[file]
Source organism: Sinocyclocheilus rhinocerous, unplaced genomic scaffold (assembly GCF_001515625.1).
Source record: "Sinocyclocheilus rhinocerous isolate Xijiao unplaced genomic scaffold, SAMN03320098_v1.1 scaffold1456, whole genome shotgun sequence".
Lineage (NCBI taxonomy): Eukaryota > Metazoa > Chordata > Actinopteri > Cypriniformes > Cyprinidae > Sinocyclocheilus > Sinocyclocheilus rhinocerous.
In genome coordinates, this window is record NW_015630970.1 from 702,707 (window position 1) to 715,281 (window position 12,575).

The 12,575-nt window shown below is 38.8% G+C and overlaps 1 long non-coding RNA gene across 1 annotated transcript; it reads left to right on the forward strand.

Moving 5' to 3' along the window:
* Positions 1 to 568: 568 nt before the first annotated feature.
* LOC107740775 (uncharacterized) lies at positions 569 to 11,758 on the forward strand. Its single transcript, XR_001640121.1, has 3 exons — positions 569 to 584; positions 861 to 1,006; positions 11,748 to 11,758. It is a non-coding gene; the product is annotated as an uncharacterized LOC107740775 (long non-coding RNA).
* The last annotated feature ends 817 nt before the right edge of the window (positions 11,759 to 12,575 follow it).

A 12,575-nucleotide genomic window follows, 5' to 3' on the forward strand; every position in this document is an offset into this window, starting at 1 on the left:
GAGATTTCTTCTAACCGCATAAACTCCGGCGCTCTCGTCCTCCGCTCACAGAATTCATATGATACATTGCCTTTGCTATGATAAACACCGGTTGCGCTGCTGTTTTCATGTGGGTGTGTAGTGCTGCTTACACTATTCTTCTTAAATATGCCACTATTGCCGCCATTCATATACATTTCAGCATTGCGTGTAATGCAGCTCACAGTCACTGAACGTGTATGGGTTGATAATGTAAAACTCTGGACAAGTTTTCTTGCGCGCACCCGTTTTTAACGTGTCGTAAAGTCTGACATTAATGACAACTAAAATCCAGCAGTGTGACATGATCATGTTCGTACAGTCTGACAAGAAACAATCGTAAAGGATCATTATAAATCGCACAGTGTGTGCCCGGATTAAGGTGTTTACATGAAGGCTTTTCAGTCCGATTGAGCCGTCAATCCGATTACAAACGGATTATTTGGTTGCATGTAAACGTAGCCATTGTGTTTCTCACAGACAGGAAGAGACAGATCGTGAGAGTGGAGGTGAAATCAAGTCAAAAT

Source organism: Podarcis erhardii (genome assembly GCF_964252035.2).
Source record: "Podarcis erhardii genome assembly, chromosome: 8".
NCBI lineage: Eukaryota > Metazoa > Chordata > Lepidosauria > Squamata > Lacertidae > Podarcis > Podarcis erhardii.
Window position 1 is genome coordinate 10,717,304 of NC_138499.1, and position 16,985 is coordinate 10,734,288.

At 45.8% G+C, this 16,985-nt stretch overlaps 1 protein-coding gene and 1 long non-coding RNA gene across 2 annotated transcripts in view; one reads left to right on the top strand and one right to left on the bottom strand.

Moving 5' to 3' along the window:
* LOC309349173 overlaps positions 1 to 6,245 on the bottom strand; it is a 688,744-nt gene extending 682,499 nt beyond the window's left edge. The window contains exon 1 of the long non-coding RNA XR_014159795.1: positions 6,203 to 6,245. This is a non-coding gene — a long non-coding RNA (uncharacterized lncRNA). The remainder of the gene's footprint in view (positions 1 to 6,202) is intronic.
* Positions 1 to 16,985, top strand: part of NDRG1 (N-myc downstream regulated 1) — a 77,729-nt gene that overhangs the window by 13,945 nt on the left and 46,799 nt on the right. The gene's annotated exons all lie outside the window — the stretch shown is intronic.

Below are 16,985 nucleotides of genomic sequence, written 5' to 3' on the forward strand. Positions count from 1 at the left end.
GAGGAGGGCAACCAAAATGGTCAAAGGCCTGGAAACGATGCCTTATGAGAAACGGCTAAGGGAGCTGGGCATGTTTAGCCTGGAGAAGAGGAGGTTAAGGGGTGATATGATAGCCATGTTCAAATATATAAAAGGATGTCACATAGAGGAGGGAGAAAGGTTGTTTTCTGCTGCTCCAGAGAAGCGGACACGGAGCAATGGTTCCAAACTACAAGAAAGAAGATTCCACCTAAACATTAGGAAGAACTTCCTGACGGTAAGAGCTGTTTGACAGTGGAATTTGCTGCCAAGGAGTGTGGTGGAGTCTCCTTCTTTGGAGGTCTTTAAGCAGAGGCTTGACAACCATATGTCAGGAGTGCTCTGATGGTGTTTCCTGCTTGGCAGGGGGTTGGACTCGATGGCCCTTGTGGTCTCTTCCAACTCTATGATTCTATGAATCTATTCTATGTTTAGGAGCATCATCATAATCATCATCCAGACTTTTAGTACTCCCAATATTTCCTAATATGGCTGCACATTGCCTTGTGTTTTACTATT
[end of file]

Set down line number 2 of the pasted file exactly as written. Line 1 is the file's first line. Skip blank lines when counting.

Source record: "Sinocyclocheilus rhinocerous isolate Xijiao unplaced genomic scaffold, SAMN03320098_v1.1 scaffold1456, whole genome shotgun sequence".